On Friday 1 November we were privileged to have 20 staff from Veolia Australia and New Zealand come from Sydney to participate in one of their Bushcare days. Bethany King, a Gully Traditional Owner and the daughter of David King, organised this event. She combined her deep connection with country and her role as Human Resources Coordinator at Veolia.
In a tremendous effort on a very hot day the staff planted 400 native seedlings in an area previously cleared with the help of the BMCC urban weeds program. These seedlings were provided by Wildplant Rescue and include ferns and shrub layer plants. They continued then to rehabilitate a soak area further on the site.
The Gully Traditional Owners, the Upper Kedumba Bushcare Group and Bushcare are very grateful for this help to accelerate the restoration of the natural environment at Upper Kedumba.
On Saturday 4 May, David arrived with a collection of native plants recovered from his property in Narrow Neck Rd – all with local provenance. Being a cool sunny day good for planting, the plants were very suitable to go into the area recently setup with gully control structures. The planting area which was very heavily grassed needed to be slashed with a grass trimmer before planting. With Jane, Karen & Kate working hard we managed to get all the plants in by knock-off time.
Plants: Hakea dactyloides, Eucalyptus oreades, Dianella tasmanica, Leptospermum polygalifolium, Knobbly Club Rush
Jane, Phil & David ventured out this misty, wet Saturday morning and it was decided that the best thing to do in the circumstances was to plant some Blechnum ferns. Planting in these conditions will hopefully ensure a good strike rate for the plants
We had the pleasure of meeting two nearby residents out walking their Great Danes. They expressed an interest in becoming involved at Upper Kedumba.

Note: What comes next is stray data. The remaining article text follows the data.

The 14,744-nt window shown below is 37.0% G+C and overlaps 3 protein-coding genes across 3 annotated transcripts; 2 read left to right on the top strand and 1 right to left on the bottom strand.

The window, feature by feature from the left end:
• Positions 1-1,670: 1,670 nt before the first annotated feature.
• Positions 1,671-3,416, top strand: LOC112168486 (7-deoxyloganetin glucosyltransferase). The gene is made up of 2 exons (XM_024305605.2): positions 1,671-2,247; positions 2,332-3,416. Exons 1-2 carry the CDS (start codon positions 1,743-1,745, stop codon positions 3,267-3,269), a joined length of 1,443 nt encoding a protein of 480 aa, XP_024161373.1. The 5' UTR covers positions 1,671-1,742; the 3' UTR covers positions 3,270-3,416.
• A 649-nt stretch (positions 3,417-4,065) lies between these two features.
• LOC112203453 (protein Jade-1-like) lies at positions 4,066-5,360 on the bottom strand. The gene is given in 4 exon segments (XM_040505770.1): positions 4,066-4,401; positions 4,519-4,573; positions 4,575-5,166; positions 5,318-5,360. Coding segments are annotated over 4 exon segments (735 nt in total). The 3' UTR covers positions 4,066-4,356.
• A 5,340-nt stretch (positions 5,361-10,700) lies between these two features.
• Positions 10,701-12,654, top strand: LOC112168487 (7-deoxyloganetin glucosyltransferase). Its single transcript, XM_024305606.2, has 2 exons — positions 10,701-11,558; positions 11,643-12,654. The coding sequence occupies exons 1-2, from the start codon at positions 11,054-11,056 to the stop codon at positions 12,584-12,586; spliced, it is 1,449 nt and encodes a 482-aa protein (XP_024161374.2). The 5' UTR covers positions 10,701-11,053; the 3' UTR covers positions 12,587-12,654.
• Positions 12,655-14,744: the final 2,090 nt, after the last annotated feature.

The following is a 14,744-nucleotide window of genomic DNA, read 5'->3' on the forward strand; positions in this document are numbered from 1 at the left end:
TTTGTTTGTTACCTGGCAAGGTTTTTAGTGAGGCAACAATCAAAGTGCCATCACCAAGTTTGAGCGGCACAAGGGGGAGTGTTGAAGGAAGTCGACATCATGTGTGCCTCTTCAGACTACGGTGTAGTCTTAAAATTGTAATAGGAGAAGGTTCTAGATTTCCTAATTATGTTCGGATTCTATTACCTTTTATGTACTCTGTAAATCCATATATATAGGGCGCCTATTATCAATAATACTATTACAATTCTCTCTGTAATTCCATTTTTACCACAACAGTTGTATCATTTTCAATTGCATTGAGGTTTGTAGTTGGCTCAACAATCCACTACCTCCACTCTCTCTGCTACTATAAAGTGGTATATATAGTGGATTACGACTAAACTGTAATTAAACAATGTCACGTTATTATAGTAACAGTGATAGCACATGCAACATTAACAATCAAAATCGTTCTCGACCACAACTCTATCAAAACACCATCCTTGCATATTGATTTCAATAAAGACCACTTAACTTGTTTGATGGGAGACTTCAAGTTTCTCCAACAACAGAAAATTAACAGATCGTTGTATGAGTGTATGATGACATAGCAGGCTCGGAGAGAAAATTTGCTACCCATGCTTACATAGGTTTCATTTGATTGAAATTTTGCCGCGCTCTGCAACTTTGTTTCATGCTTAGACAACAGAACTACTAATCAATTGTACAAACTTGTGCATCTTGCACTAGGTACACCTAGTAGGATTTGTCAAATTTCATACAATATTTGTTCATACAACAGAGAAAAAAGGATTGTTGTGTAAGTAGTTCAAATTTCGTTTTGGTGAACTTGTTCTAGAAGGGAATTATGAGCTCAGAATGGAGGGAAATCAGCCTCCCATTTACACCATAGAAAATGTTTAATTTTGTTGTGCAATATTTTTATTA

A fine, sunny day greeted the many enthusiastic people who arrived at Upper Kedumba bushcare site on our native bee pollinator day. A very busy and productive time saw a number of different native bee habitats installed which will be observed with interest over time. Many thanks to all those that attended who made it such a great morning.
Come and join the Upper Kedumba Bushcare Group for a fun morning on Saturday 3 December 2016 between 8.30 and 12.30pm, and help enhance the Upper Kedumba area as a native bee friendly environment.
Our aim is to develop a holiday village for our little bee friends.
In this exciting new adventure for our group, we will bee building four different types of bee hotels. Classics such as Honeymoon Hotel, Swarm Inside, Beehome Soon and Beehive Yourself.
All lifestyle suites catered for the discerning pollinator.
As different species of native bees prefer different styles of accommodation, there will bee other types installed, such as high rise bee-bamboo, bee-nests and bee-blocks.
There will also be some landscaping, planting multi-coloured flowering natives, so they never have to go without some bloomin’ blossoms.
All materials will be provided, so we encourage volunteers to help out on the day, or just come along to see the diverse collection of structures being created and installed.
After that, sit back, relax and join us for a cuppa and cake, feeling you have been a good property developer with a warm fuzzy feeling inside and a buzzy feeling outside and knowing you have helped set in train the establishment of a bee-utiful environment.
Another beautiful summer’s day greeted us for our last day of the year. We were pleased to see Paul Vale and Lesley Sammon along to assist with weeding and watering our newly planted trees. It is also pleasing to see that these plants are growing well and will hopefully survive through what looks likely to be a very hot summer.
Phillip on brushcutter duties
Timber! another one down in Upper Kedumba
Why gloves should always be worn in bushcare work
First aid in action!
The offending object
Thanks to Karen for hosting a very enjoyable end-of-year lunch.
400 Native Trees Planted!
45 Volunteers show that many hands make light work.
The weather gods smiled and the threatened rain did not eventuate on Sunday morning. Instead a glorious spring morning enabled the task to be completed on time and in time to enjoy a cuppa and delicious lunch under the trees outside the Gully Heritage Centre.
This work should be of great benefit to the Gully Catchment Area and give impetus to the group’s work in this area.
Many thanks to all the volunteers who participated.